100g shallot (I use basically half an onion and it seems to be fine)
400g tin chopped tomates, drained in a colander for 10 mins
1 large egg
100g strong cheddar, grated finely
dash of dried mint
dash of dried sage
handful of fresh parsley, chopped
1 tsp marmite, mixed with 1tbsp red wine and a 1tsp orange juice
pinch of salt, and lots of grinds of pepper
tsp mustard

Grease a large loaf tin and set aside.

Lightly toast the nuts in a frying pan until just becoming fragrant. Remove and cool, then whizz in a food processor until finely ground.

In a large bowl mix all the ingredients together thoroughly. Place in the prepared pan and leave overnight in the fridge, or for at least an hour to let the flavours deepen.

Preheat over to 180C. Cook for 45mins to an hour until firm and golden. Serve with cranberry sauce and onion gravy.

I hope you all had a lovely Christmas, and are bounding towards the new year with happy thoughts and outrageous resolutions.

Thursday, 24 December 2009

"one day we'll all look back on this and laugh..."

..So, apparently things get worse before they get better.

new flight delayed by five hours...flight home flight booked, again, then a text to say it was cancelled...finally arrived home a day late, to discover I wasn't paid this month.


Not quite the relaxing stress-free run up to Christmas we had hoped for. But we are thankful for the small things, and the not so small things, like not having been booked on the Eurostar, having family to entertain us with card games and whiskey, a cat who loves us despite the fact that we couldn't get home to him, a friend and a neighbour who were happy to look in on the cat and be messed around because we were, friends who listened to us moan, and bought us drinks, and made us laugh all night.
And being home on Christmas eve, in our lovely flat, with a beautiful tree full of decorations that remind us of people and places that we love.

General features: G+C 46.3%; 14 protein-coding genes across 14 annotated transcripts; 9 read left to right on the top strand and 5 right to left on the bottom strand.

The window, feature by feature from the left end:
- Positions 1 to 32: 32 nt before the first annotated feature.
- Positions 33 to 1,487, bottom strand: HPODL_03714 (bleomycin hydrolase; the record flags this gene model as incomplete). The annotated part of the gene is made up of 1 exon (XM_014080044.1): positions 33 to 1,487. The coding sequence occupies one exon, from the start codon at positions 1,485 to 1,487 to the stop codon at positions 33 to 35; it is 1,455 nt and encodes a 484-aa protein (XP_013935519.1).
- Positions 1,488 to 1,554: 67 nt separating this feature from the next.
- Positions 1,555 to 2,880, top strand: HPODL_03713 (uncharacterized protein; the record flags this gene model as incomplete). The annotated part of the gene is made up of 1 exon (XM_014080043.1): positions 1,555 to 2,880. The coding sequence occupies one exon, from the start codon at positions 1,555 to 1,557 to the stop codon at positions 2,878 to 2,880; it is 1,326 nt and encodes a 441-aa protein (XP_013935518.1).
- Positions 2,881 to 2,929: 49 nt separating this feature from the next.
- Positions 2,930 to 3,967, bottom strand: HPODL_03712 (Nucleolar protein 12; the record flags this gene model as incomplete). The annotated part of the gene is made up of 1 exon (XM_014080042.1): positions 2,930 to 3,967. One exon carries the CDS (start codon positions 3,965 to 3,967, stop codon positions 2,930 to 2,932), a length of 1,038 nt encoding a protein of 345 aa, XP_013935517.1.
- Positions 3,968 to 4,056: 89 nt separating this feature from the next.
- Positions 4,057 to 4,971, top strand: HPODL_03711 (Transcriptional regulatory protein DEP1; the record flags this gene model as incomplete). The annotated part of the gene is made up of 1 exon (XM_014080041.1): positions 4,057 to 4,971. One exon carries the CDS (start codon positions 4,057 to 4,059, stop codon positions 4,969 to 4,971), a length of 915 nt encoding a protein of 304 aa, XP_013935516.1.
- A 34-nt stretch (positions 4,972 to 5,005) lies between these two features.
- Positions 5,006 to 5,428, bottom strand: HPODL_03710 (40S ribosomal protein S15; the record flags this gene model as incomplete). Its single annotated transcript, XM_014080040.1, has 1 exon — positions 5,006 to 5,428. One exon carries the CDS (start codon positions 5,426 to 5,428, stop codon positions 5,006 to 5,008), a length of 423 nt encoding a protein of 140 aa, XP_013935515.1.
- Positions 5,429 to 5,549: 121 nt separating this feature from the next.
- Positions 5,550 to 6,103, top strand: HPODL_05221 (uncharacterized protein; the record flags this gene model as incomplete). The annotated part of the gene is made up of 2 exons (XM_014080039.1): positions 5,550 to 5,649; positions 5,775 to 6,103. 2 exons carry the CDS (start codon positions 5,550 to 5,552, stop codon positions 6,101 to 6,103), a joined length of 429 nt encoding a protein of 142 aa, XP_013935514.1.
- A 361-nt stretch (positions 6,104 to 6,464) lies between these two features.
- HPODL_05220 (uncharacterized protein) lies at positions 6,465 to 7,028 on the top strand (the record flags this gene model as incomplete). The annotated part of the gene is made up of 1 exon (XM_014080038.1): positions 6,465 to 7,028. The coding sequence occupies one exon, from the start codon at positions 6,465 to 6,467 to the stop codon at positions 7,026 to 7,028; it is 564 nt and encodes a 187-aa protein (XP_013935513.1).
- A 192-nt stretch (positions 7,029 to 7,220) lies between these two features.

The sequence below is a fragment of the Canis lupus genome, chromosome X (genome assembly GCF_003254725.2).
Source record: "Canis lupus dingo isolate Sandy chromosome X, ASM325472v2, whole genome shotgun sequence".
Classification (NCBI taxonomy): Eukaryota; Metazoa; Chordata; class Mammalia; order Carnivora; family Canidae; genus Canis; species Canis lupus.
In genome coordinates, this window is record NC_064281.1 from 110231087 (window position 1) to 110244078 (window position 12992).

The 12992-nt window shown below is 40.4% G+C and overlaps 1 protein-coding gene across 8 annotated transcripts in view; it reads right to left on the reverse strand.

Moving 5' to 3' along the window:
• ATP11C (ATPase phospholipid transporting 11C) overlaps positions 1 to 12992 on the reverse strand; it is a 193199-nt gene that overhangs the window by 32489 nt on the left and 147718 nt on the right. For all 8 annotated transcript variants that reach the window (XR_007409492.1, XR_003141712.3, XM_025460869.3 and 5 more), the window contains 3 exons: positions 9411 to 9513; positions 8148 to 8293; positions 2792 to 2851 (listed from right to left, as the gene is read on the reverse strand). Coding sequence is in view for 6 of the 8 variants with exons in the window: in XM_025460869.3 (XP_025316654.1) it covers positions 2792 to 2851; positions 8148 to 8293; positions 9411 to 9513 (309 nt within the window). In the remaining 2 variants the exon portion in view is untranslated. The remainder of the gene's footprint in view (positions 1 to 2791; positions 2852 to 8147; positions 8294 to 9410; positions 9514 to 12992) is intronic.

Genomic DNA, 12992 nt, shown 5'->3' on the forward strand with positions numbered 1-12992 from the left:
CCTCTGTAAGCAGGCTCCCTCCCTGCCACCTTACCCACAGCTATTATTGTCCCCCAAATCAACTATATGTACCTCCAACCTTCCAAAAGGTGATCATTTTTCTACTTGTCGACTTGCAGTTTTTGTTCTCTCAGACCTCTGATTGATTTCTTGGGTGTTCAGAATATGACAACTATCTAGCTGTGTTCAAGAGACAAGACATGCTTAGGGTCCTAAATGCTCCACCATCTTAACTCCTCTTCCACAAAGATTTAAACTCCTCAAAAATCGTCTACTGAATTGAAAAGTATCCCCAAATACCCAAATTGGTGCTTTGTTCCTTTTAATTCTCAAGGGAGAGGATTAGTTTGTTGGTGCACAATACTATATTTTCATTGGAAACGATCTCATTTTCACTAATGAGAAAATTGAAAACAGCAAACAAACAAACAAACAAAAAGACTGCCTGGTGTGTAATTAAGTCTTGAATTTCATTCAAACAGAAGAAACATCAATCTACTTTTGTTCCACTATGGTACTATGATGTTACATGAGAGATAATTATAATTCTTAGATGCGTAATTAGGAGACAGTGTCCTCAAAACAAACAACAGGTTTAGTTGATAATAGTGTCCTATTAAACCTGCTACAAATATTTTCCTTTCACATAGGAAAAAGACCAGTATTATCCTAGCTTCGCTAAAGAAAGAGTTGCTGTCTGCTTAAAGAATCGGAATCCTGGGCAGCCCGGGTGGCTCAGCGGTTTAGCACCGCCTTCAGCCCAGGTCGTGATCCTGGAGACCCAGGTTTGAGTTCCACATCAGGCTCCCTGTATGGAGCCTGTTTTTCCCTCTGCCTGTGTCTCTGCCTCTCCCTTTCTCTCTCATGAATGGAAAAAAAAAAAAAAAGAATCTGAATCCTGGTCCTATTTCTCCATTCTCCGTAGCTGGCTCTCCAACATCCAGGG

The halls are decked, and so it's time to bake the gingerbread, mull the wine, have a bath and let the relaxing festivities begin.

I hope you are all surrounding by the friends and family that you love. Have a very merry Christmas, and thank you for reading my little corner of the interwebs. Normal service will resume after all the mince pies have been eaten and the recycling put out!

Saturday, 19 December 2009

Out of Action

Sometimes you just have days (ahem, weeks) when the world seems out to get you. I had plans for lovely posts this December, but it seems to be the 19th, and my blog remains sparse. Why? Well, it started with work getting incredibly busy, throw into that a round of pre-Christmas parental visits, and a list of outstanding Christmas presents long enough to make even the saner amongst us weep, and you begin to get an idea of how my December has been shaping up. Now, granted, this is probably exactly how everyone else's is going. But I haven't gotten to the good bit yet!

Last weekend, whilst potting in my parents brand new beautiful kitchen I started playing with some settings on my camera. I decided to do some black and white, and I was really pleased with them. So, after the six and a half hour drive home I eagerly fired up the laptop to blog about them. Oh no, my memory card had other ideas! No pictures to be found. Not only were the black and whites missing, but about a hundred others, including the ones of the delicious port and prune brownies I was going to include in said post. I was not amused.
So I was nervous about using that memory card to take pictures, and of course, could I find my spare, of course I couldn't. Almost a week passed before I was able to do anything.

Then yesterday was the final straw. Trying to fly out to Europe over Christmas is always a tough haul. Especially when the flights you have are with a budget airline, because they were the only ones you could get. Add snow into the mix, and you have total chaos. Trains don't run, planes don't fly, and heaven forbid anyone should be on hand at the airport to help you. We waited and waiting, and were finally told that all flights were cancelled and we should go home. Cue a battle back across London and a whole bunch of upset family members. Then we made the mistake of getting online to claim our compensation, only to discover our flight had actually taken off.

Angry doesn't cover it. So today, we try again. Different airline, different airport. And goddamnit I don't care how long I have to wait, but we are getting to France tonight, no matter what.

Er, yes, so that's why I haven't posted. I will have to leave you today with the only festive picture I have managed to snap, and the promise (yet again) that there is more on it's way next week when I finally get to breathe again.

I hope you're all having better runs up to Christmas, and in the midst of your own baking/shopping/entertaining chaos, you are managing to enjoy a huge glass of mulled wine and a whole host of chocolate goodies.

p.s. During the writing of this post my computer crashed. Seriously, the world is against me right now!